Hedge funds exacerbated the recent turmoil in the repo market with their thirst for borrowing cash to juice up returns on their trades, according to the Bank for International Settlements.
Investors, bankers and policymakers were left stunned in September when the cost of borrowing cash overnight in exchange for high-quality collateral such as US government debt shot higher, eventually forcing action from the Federal Reserve to keep the market functioning smoothly.
In the aftermath, attention focused on the role played by banks, which had become reluctant to lend cash into the market despite the higher interest rates on offer.
While the BIS acknowledged in its quarterly assessment of the health of global markets, released on Sunday, that the pullback by banks was a significant factor in the shake-up, it also said that cash-hungry hedge funds had amplified the dislocation.
“High demand for secured (repo) funding from non-financial institutions, such as hedge funds heavily engaged in leveraging up relative value trades,” was a key factor behind the chaos, said Claudio Borio, head of the monetary and economic department at the BIS.
The findings from the BIS — often referred to as the central bank for central banks — highlight the growing clout of hedge funds in the repo market. Millennium Partners and Capula are among the large hedge funds active in the market, according to people familiar with the funds. Both declined to comment.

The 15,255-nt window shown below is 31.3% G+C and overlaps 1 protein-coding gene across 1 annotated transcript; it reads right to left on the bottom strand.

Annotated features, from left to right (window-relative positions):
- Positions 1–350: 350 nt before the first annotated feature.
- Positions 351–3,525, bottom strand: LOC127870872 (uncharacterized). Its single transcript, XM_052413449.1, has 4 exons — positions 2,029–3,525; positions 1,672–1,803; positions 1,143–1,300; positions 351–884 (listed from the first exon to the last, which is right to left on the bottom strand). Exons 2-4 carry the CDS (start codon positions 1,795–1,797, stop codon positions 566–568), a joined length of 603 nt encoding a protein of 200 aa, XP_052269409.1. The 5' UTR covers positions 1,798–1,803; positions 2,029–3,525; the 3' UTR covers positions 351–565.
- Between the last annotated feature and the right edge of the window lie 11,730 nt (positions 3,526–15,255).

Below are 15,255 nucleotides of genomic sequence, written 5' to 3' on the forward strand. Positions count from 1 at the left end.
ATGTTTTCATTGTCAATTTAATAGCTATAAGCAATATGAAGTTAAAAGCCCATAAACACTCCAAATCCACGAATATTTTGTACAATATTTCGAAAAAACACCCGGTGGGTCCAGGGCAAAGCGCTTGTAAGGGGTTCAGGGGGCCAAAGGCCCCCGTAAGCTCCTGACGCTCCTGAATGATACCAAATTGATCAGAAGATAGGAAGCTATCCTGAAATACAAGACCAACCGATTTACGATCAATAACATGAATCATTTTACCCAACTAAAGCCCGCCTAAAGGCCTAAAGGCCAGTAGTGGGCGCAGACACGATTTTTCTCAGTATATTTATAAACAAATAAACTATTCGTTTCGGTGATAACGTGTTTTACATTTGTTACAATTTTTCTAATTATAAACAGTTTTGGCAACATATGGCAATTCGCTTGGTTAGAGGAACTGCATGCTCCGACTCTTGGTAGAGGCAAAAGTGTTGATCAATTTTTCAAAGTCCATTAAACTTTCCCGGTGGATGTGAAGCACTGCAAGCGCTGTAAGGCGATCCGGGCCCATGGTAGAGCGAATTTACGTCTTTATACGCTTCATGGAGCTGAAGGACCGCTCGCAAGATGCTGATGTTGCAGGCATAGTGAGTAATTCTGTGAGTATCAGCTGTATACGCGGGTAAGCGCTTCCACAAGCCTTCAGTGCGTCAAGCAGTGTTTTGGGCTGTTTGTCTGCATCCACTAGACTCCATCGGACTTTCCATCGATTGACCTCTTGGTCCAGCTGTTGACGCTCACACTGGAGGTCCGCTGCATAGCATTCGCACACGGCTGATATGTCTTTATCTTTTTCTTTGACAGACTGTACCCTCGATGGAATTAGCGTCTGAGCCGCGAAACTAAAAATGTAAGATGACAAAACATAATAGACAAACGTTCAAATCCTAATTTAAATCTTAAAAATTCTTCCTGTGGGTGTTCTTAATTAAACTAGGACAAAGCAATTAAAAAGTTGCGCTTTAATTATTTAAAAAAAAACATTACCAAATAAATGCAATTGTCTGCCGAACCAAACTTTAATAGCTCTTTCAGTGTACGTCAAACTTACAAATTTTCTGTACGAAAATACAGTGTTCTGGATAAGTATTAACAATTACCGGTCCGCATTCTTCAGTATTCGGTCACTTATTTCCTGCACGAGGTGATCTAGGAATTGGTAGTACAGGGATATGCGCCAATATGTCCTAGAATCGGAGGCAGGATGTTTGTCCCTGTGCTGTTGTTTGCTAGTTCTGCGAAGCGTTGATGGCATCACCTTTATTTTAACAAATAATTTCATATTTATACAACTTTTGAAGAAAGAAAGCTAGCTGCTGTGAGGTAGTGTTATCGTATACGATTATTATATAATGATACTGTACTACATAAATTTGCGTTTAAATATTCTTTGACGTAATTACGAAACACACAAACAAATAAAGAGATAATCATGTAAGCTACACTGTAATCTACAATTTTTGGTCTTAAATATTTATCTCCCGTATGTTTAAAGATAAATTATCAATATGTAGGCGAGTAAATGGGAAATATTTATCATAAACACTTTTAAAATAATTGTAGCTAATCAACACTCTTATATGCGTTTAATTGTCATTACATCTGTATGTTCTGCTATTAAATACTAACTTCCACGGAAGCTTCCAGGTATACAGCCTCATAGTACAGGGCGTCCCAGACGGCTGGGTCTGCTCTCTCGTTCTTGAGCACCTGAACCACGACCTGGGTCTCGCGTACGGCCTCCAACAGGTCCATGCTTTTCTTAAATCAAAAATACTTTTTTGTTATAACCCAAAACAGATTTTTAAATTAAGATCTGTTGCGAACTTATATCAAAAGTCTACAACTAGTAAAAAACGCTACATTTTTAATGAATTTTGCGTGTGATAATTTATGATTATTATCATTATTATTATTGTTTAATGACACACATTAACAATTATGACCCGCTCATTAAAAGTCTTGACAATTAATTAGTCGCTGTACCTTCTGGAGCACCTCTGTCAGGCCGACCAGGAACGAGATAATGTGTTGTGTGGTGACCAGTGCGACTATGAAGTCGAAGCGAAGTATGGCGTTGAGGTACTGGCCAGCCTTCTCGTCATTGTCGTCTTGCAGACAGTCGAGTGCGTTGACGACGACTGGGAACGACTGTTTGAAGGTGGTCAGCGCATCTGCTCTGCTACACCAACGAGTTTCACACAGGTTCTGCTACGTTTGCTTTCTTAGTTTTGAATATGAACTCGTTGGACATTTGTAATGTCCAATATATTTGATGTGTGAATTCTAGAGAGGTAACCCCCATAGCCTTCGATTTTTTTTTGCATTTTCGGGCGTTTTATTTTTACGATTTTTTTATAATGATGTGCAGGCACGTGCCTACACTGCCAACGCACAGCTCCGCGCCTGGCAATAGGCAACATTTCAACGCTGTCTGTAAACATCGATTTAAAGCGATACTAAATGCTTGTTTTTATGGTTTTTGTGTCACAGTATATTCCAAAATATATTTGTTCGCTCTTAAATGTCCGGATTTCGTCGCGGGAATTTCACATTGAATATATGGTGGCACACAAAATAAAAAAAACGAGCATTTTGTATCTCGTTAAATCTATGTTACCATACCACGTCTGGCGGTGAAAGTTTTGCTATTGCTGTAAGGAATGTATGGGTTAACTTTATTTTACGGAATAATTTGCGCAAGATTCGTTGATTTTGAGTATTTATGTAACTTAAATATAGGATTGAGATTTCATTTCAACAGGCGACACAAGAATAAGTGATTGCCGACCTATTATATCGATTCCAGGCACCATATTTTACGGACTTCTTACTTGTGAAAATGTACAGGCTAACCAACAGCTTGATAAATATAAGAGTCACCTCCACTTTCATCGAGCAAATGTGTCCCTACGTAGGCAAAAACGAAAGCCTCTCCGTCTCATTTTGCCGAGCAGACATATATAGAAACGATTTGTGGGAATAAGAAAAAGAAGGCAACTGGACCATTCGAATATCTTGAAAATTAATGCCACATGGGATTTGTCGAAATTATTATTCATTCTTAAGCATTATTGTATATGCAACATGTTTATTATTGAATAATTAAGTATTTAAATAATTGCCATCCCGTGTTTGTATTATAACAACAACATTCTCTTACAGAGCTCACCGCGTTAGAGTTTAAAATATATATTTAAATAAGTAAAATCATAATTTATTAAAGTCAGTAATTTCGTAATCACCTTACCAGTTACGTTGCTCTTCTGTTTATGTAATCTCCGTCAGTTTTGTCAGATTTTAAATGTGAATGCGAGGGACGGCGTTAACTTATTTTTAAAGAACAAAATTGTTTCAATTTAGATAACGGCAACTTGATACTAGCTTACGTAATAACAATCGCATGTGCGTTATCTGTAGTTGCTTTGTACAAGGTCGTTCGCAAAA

One increasingly popular hedge fund strategy involves buying US Treasuries while selling equivalent derivatives contracts, such as interest rate futures, and pocketing the difference in price between the two.
On its own this is not very profitable, given the close relationship in price between the two sides of the trade. But people active in the short-term borrowing markets say that to fire up returns, some hedge funds take the Treasury security they have just bought and use it to secure cash loans in the repo market. They then use this fresh cash to increase the size of the trade, repeating the process over and over and ratcheting up the potential returns.
The strategy was once popular among banks, but higher capital charges since the financial crisis have led to their displacement by hedge funds, which have more ability to take on risk.
As banks have pulled back from the market, hedge funds have also sought cash from new sources, such as non-bank dealers or through a platform run by the Fixed Income Clearing Corporation that gives them access to cash from money market funds and other lenders.
The growing significance of these new cash sources “can result in unfamiliar market dynamics”, said Mr Borio.
He added that September’s dislocation suggests that repo markets “may again find themselves in the eye of the storm should financial stress arise at some point”.
Despite the Fed’s efforts to calm the repo market, the cost of borrowing cash overnight on the last day of the year surged last week, raising concern for fresh volatility ahead.